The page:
Friday, November 22, 2013

It's been about five months since the opening of the Lafayette Farmers and Artisans Market at the Horse Farm.  While it's been an immense amount of work and planning, at this season of Thanksgiving, we are thankful for this dream come true!  We are blessed with great volunteers who devote their time and energy to keep the market running and  great local growers and producers who call it home each Saturday. 

Thank you, Lafayette, for supporting local growers and fresh, healthy food choices EVERY Saturday (rain or shine)!  As always, it's a pleasure to grow for you.  But the real fun is, we are just warming up.

Keep Growing!
Mark & Mary

November 2013
November 2013

October 2013

September 2013

July 2013

Opening Bell at the Lafayette Market with Mayor Durel, his father, Mark and Madeleine, and several Board Members and Vendors.
June 2013

Introducing the Lafayette Farmers and Artisans Market at the Horse Farm
Board Members
May 2013

Thursday, July 26, 2012

Growing the Old Fashioned Way

Growing for our members and for market has taught us to make the absolute most of what is harvestable when it is harvestable.  It makes up for the times when the weather changes on a dime,  and transforms the crop outlook in just a matter of days.   Of course, those variations are the beauty of a diverse, sustainable farm.  Diversity and sustainability are invariably linked - for we cannot have one without the other.  

Sometimes I ponder if farming a single crop of cane, soybeans, or corn might get just a little mundane.  The crops go in in just a matter of days and come out just the same.  What is there to do between planting and harvest?  Managing "inputs" become the highlight.  It falsely satisfies man's innate need to work the land.  The farmer is no longer growing.  He is  preventing growth.  Where is the logic in that?  Many farmers would agree that preventing weeds and pests is desirable; but I would argue that the satisfaction of stopping something cannot be as great as being a part of watching something thrive.  

As for those "inputs," what if they were referred to by their real names on a daily basis? The silver lining around conventional agriculture would quickly fade.  I imagine Mark heading out for his day's work telling me, "I'm going out to apply the... azinphos-methyl,  thiobencarb, Leptophos, Mephosfolan,  Thionazin."

Just the notion of that reality sends chills down my spine.  I confess I can't tell you much about these pesticides except that by the end of 2012 most will be "banned substances."  Honestly, it is enough for me that I can't pronouce them.  I feel blessed that our daily routine looks a bit more like this:   "Mary, I have plot A under cover with cow peas...kale and beets are going into B and C."  Call me old fashioned, but cow peas, kale and beets are pronouncable, consumable and natural.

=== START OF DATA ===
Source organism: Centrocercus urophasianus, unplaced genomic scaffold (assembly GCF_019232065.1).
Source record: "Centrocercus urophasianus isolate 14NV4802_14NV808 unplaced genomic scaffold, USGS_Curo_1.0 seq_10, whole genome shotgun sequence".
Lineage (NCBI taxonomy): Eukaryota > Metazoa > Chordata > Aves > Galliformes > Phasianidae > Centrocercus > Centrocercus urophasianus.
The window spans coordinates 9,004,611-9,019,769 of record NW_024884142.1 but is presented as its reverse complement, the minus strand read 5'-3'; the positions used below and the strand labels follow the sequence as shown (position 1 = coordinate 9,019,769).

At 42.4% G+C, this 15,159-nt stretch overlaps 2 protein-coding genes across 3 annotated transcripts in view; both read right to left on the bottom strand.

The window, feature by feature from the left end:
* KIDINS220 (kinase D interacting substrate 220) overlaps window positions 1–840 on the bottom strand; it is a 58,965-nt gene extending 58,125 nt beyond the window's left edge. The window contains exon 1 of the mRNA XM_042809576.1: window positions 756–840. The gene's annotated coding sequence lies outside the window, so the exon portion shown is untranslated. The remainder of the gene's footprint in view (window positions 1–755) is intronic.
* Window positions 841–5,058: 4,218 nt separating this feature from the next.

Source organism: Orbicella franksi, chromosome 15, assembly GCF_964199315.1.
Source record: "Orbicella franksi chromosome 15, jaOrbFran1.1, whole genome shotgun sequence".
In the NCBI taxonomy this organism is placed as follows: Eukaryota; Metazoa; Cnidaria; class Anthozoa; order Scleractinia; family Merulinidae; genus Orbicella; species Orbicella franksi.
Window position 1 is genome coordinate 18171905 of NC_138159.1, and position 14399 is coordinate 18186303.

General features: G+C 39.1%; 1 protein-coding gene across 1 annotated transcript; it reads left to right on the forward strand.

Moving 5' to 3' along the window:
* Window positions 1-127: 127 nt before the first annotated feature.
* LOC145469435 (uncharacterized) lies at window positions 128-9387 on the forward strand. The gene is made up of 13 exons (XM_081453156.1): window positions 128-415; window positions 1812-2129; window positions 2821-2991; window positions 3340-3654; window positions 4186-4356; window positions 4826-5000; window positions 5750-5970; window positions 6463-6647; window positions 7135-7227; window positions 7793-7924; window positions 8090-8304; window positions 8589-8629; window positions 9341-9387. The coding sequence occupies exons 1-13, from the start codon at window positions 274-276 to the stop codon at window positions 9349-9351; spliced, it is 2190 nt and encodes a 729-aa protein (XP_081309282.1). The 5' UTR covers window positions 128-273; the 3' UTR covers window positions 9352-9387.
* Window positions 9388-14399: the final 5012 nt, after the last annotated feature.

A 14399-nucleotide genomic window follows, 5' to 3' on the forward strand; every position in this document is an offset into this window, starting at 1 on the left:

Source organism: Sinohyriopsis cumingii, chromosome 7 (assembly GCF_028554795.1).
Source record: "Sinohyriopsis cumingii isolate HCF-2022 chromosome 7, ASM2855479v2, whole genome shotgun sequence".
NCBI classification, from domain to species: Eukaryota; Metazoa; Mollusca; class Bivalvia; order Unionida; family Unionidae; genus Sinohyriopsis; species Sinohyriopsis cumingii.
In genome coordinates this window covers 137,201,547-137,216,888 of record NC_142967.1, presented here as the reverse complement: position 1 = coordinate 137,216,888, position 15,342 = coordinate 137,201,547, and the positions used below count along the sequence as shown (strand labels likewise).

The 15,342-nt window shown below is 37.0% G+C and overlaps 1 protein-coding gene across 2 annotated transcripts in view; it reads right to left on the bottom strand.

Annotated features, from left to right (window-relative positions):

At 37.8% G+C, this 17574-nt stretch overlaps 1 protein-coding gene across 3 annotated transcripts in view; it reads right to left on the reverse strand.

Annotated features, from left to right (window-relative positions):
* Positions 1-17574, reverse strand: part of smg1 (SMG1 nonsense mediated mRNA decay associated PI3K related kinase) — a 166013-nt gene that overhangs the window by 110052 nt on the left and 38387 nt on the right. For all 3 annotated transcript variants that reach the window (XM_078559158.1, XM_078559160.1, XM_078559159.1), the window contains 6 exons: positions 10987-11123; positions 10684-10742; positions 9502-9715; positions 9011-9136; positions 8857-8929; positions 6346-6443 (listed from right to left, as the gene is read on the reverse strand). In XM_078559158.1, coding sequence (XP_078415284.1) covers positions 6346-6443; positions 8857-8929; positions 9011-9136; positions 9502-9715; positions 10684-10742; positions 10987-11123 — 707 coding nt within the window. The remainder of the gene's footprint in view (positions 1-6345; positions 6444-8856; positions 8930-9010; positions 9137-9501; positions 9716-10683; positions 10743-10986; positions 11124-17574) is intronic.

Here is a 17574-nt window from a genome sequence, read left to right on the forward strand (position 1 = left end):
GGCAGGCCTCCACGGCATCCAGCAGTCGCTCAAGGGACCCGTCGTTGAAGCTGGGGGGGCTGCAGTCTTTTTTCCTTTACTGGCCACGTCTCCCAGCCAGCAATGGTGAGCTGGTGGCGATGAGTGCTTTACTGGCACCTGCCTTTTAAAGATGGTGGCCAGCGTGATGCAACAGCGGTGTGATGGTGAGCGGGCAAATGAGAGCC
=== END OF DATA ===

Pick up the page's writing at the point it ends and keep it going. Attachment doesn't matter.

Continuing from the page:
Before I begin to sound "organic-ier than thou" I will acknowledge that as of 2008, less than 1% of farmland in the US was certified organic (Source: U.S. Department of Agriculture’s Economic Research Service,  But as for how we will move forward with our tiny corner of the world, we will grow tasty food and we will leave the land better than we found it.  We will revel in the highs, and hang on to our shovels with both hands during the lows.    

Saturday, May 12, 2012

Spring Quartet

When the quartet of blueberries, tomatoes, basil and cucumbers ripen in their own tasty symphony, we know we are experiencing full-fledged spring! Ah, Mother Nature plays the very best tunes.  Indeed, spring is bursting forth in every direction!    And she is calling a bit earlier than last year.   Much to our delight and the surprise of our children, they picked the first berries on May 3, a full two weeks earlier than last year!  Our youngest begged for a blueberry pie, but unfortunately, we gobbled up that too-small pint before any could make it into a pie filling.  Beginning today, there will be enough to share at the Market and with our City Farm Members, but we are still waiting impatiently for the first pie of the season.

The rest of the quartet is thriving thanks to our farm system plan, which called for cover cropping plots B & C for the entire fall season. That nutrient-rich rest has paid off.  What was once lawn, begging to be mowed is now filled with various squashes, zucchini, cucumber, corn, beans, tomatoes and more.  We still have plenty of lawn here at the farm, and we look forward to the day when all will be converted to cultivated crops.